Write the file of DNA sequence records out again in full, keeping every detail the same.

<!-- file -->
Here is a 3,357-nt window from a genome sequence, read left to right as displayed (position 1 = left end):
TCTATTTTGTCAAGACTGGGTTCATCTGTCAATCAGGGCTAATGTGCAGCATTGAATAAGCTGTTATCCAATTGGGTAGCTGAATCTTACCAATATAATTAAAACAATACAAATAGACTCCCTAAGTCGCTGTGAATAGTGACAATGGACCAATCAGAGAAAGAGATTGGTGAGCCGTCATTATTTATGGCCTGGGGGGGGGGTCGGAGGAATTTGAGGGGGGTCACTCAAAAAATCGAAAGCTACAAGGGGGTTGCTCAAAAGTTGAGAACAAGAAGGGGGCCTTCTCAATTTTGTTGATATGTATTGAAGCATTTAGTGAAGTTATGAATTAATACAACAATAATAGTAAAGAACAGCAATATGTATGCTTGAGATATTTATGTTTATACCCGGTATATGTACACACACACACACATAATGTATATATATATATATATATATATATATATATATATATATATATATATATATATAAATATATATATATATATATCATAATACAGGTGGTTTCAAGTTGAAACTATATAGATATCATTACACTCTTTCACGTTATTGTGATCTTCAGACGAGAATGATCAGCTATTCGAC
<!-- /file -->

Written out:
Here is a 3,357-nt window from a genome sequence, read left to right as displayed (position 1 = left end):
TCTATTTTGTCAAGACTGGGTTCATCTGTCAATCAGGGCTAATGTGCAGCATTGAATAAGCTGTTATCCAATTGGGTAGCTGAATCTTACCAATATAATTAAAACAATACAAATAGACTCCCTAAGTCGCTGTGAATAGTGACAATGGACCAATCAGAGAAAGAGATTGGTGAGCCGTCATTATTTATGGCCTGGGGGGGGGGTCGGAGGAATTTGAGGGGGGTCACTCAAAAAATCGAAAGCTACAAGGGGGTTGCTCAAAAGTTGAGAACAAGAAGGGGGCCTTCTCAATTTTGTTGATATGTATTGAAGCATTTAGTGAAGTTATGAATTAATACAACAATAATAGTAAAGAACAGCAATATGTATGCTTGAGATATTTATGTTTATACCCGGTATATGTACACACACACACACATAATGTATATATATATATATATATATATATATATATATATATATATATATATATATATAAATATATATATATATATATCATAATACAGGTGGTTTCAAGTTGAAACTATATAGATATCATTACACTCTTTCACGTTATTGTGATCTTCAGACGAGAATGATCAGCTATTCGAC